markets

Venezuela Is Late on $1.7 Billion and Bond Traders Are Stuck

Updated on
  • PDVSA, nation owe $705 million in coupon payments in February
  • Venezuelan bonds have rallied a world-leading 13% this year

It’s been more than three months since the first of more than a dozen Venezuelan bonds was declared in default, and the arrears keep stacking up.

Wall Street investors reluctant to give up hope they’ll eventually be paid are in limbo after the nation and its state oil company busted through grace periods on about $1.7 billion of debt payments, rating firms declared many securities in default and swaps that provide insurance against non-payment were triggered.

For now, everyone is just waiting. Creditors have yet to organize to formally seek compensation on the late payments, and fund managers who previously cycled through contacts from Caracas to Frankfurt seeking updates amid the government’s silence have resigned themselves to the fact that daily panic attacks aren’t worth the time or energy.

President Nicolas Maduro, who first called for a restructuring in November, said Thursday that talks are advancing “impeccably,” without providing any details. Several bondholders have told Bloomberg News there’s been no progress.

Some money managers still expect Venezuela to follow through on its principal payments, although it will be a long wait. The next maturity date is Aug. 15 for $753 million of sovereign notes. Venezuela’s bonds have gained a world-leading 13 percent this year, although much of the appreciation came from price markups after the Emerging Markets Traders Association recommended the notes trade without accrued interest.

Here’s the latest breakdown of the bonds in flux:

BondCoupon Value (Millions of USD)Due DateGrace Period EndAnnouncements
VENZ 2019$96.70Oct. 13Nov. 13S&P declares selective default
Moody’s declares technical default
Fitch declares restricted default
Gov’t says it started payments
Euroclear said to not receive interest payment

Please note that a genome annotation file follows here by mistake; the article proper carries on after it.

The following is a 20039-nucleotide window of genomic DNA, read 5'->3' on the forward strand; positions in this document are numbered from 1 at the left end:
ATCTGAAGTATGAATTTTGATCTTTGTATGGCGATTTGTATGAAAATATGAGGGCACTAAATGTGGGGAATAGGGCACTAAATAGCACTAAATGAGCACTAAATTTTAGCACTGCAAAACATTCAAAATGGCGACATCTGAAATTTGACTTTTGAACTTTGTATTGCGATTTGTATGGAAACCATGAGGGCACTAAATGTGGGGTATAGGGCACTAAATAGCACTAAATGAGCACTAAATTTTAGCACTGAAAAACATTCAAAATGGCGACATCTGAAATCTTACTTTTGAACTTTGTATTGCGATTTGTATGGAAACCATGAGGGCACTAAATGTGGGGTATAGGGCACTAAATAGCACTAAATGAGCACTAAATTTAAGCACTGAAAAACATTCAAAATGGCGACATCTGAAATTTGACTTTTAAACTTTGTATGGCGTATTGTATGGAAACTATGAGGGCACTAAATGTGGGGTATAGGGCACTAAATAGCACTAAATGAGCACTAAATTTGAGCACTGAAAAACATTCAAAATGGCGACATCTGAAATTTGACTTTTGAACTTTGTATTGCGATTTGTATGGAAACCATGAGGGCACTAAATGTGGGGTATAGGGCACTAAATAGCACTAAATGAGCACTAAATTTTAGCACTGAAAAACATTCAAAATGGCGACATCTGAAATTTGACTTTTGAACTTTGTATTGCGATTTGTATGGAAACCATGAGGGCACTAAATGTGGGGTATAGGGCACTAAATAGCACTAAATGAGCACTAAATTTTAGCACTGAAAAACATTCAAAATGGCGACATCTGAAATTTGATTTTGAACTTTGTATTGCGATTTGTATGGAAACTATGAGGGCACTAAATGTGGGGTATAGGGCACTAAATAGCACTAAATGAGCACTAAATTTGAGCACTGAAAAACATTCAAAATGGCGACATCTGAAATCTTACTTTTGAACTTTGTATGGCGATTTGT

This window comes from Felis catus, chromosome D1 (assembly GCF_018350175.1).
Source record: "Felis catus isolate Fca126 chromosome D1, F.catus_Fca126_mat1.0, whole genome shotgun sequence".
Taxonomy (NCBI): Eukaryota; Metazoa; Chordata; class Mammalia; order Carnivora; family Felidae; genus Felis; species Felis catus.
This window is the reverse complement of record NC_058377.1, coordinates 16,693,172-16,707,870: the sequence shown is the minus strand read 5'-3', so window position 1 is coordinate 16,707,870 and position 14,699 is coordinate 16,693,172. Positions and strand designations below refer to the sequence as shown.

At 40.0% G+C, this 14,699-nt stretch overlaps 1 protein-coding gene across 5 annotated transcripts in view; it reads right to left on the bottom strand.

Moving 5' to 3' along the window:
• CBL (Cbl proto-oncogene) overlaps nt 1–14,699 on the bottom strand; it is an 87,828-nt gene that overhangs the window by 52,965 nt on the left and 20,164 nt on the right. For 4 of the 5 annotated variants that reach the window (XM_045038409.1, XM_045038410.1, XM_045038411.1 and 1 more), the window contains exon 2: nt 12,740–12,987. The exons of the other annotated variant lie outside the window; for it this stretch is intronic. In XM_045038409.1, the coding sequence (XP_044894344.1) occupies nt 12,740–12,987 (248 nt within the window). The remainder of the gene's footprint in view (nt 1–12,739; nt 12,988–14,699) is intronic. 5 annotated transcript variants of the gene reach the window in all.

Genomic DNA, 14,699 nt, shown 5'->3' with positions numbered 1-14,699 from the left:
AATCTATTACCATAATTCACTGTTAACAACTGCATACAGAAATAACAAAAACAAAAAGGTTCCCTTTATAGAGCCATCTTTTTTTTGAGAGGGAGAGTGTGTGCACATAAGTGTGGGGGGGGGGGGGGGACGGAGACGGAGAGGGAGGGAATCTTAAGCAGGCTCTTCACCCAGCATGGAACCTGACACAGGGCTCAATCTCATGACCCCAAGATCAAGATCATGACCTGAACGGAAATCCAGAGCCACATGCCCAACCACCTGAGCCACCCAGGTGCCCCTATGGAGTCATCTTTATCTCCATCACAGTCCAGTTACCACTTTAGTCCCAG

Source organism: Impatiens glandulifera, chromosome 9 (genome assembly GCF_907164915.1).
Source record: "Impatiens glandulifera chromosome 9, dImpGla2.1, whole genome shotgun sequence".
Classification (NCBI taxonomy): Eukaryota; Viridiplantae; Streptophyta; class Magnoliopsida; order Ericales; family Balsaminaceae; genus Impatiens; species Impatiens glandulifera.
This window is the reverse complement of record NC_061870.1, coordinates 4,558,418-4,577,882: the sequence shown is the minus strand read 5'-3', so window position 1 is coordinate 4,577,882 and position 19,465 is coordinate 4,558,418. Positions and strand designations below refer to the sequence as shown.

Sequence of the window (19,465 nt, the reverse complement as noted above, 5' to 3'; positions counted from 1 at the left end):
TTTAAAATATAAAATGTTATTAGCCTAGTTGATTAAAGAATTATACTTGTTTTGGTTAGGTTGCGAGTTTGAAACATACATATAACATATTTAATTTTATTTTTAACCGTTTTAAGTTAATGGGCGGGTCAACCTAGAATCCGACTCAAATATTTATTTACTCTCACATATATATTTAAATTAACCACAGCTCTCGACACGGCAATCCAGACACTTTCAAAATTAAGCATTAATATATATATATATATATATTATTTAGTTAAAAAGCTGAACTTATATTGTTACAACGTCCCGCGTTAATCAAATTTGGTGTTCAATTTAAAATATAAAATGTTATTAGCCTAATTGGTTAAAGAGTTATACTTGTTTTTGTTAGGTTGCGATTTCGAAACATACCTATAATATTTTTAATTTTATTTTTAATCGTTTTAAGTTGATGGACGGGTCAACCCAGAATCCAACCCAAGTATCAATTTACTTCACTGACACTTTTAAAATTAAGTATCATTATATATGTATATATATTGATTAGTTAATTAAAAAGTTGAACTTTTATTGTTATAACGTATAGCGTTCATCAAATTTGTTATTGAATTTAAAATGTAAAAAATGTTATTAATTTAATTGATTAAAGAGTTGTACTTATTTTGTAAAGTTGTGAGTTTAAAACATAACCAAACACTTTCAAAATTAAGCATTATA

VENZ 2024$103.00Oct. 13Nov. 13S&P declares selective default
Moody’s declares technical default
Fitch declares restricted default
Gov’t says it started payments
Euroclear said to not receive interest payment
PDVSA 2027$80.60Oct. 13Nov. 13S&P declares selective default
PDVSA says it made payment
VENZ 2025$61.20Oct. 21Nov. 20S&P declares default
Euroclear said to not receive interest payment
Clearstream said to hold cash for payment
Interest payment said to reach some holders
VENZ 2026$176.30Oct. 21Nov. 20S&P declares default
Euroclear said to not receive interest payment
PDVSA 2020$143.10Oct. 27Nov. 27Torino says some holders received principal payment
PDVSA says made principal payment
DTC said to tell traders it received interest payment
Reuters reports some holders in talks with lawyers
PDVSA 2022$90.00Oct. 28Nov. 27PDVSA says it began interest payments
Euroclear said to not receive interest payment
VENZ 2023$90.00Nov. 7Dec. 7Euroclear said to not receive interest payment
S&P declares default 
VENZ 2028$92.50Nov. 7Dec. 7Euroclear said to not receive interest payment
S&P declares default
PDVSA 2026$135.00Nov. 15Dec. 15PDVSA says it began interest payments
S&P declares default
PDVSA 2024$150.00Nov. 16Dec. 18S&P raises rating to CC, saying it was "inadvertently lowered"
PDVSA says it began interest payments
S&P declares default
PDVSA 2021$107.70Nov. 17Dec. 18PDVSA says it began interest payments
S&P declares default
PDVSA 2035$146.30Nov. 17Dec. 18PDVSA says it began interest payments
VENZ 2018$35.00Dec. 1Jan. 2S&P declares default
VENZ 2020$45.00Dec. 12Jan. 11S&P declares default
VENZ 2036$162.50Dec. 29Jan. 29Moody’s withdraws rating
VENZ 2034$70.00Jan. 16Feb. 15None
(Updates with Maduro comment in fourth paragraph.)
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